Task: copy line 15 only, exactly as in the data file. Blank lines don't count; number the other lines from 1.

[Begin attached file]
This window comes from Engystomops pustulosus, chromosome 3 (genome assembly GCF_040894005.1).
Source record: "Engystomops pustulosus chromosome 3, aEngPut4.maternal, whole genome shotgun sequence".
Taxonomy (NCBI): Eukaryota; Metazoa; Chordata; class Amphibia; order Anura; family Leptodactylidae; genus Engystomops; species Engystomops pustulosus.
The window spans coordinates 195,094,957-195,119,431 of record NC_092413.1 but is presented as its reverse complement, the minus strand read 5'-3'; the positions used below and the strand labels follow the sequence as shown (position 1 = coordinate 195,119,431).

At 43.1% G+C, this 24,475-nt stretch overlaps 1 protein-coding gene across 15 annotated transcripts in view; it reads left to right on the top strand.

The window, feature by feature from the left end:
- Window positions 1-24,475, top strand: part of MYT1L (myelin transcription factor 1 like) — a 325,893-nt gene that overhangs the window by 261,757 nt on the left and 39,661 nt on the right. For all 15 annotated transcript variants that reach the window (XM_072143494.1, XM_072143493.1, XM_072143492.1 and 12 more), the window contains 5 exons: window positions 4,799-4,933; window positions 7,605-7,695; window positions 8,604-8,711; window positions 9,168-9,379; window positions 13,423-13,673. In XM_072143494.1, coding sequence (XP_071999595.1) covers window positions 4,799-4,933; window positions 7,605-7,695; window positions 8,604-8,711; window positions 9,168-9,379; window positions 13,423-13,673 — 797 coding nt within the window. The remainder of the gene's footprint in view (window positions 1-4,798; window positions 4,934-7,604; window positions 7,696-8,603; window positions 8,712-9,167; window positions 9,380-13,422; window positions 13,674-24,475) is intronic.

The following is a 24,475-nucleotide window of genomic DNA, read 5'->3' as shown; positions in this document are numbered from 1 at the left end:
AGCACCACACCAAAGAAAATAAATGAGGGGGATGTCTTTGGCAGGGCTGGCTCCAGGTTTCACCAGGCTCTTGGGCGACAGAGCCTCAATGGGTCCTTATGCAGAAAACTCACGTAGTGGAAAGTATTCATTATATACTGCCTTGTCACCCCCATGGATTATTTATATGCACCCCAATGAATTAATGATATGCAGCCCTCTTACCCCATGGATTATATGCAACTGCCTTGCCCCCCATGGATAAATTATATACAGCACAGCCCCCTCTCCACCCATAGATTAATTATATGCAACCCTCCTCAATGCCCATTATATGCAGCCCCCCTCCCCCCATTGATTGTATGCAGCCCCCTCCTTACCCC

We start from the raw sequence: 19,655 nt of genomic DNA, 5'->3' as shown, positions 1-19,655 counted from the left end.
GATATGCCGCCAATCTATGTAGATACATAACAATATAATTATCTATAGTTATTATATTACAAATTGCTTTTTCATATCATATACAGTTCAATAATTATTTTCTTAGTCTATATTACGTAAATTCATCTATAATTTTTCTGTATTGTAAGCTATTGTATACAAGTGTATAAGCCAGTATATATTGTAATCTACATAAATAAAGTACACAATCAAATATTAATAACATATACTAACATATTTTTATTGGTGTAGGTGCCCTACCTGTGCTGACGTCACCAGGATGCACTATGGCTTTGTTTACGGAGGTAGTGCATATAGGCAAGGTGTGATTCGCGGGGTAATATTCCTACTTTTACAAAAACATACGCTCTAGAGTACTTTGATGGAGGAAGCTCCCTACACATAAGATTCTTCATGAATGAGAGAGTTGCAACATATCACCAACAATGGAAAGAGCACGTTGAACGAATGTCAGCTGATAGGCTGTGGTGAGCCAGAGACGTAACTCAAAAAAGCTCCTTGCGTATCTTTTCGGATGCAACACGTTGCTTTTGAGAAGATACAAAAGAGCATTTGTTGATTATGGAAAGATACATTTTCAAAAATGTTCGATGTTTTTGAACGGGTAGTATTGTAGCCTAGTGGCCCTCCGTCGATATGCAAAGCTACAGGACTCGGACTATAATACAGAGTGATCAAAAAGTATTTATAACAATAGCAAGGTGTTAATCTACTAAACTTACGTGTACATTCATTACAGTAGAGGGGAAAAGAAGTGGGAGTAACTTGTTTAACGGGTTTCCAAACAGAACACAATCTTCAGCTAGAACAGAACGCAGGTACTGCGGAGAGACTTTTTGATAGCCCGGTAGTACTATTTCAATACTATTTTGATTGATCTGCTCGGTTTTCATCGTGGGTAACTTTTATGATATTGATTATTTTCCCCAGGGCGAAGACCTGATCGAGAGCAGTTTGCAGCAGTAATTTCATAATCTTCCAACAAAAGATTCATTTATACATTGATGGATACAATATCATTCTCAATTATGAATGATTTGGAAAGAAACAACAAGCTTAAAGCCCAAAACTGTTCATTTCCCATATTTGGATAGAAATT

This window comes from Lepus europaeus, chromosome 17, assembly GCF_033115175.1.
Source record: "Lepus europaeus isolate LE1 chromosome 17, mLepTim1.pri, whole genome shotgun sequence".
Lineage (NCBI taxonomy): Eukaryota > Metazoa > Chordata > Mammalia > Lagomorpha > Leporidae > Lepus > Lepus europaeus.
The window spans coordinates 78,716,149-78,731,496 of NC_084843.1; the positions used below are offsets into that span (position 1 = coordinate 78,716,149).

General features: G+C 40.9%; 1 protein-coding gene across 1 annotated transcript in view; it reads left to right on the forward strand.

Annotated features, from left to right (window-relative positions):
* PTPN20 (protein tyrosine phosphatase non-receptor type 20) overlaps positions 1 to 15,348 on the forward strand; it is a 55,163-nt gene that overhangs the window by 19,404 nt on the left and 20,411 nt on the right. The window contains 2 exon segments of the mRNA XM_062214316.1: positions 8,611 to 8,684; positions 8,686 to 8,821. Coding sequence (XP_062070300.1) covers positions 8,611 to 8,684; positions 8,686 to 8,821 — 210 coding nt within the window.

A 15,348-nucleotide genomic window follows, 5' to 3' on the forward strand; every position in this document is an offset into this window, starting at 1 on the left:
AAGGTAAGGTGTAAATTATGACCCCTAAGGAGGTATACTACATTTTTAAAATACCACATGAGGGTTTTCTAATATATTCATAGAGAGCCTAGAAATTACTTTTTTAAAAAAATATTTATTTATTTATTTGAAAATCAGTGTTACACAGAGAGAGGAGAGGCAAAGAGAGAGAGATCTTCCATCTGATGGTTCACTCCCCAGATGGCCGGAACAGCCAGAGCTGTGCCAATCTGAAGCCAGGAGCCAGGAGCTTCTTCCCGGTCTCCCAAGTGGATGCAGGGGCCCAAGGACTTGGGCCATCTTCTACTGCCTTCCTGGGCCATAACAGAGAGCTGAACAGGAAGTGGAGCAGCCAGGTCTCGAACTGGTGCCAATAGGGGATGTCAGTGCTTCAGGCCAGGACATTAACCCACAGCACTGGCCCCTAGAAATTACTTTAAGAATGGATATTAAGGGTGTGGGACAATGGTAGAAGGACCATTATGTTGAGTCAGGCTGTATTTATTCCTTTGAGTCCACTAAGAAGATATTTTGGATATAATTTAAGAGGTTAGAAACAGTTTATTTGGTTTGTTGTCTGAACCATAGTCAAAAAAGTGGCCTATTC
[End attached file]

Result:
The window spans coordinates 78,716,149-78,731,496 of NC_084843.1; the positions used below are offsets into that span (position 1 = coordinate 78,716,149).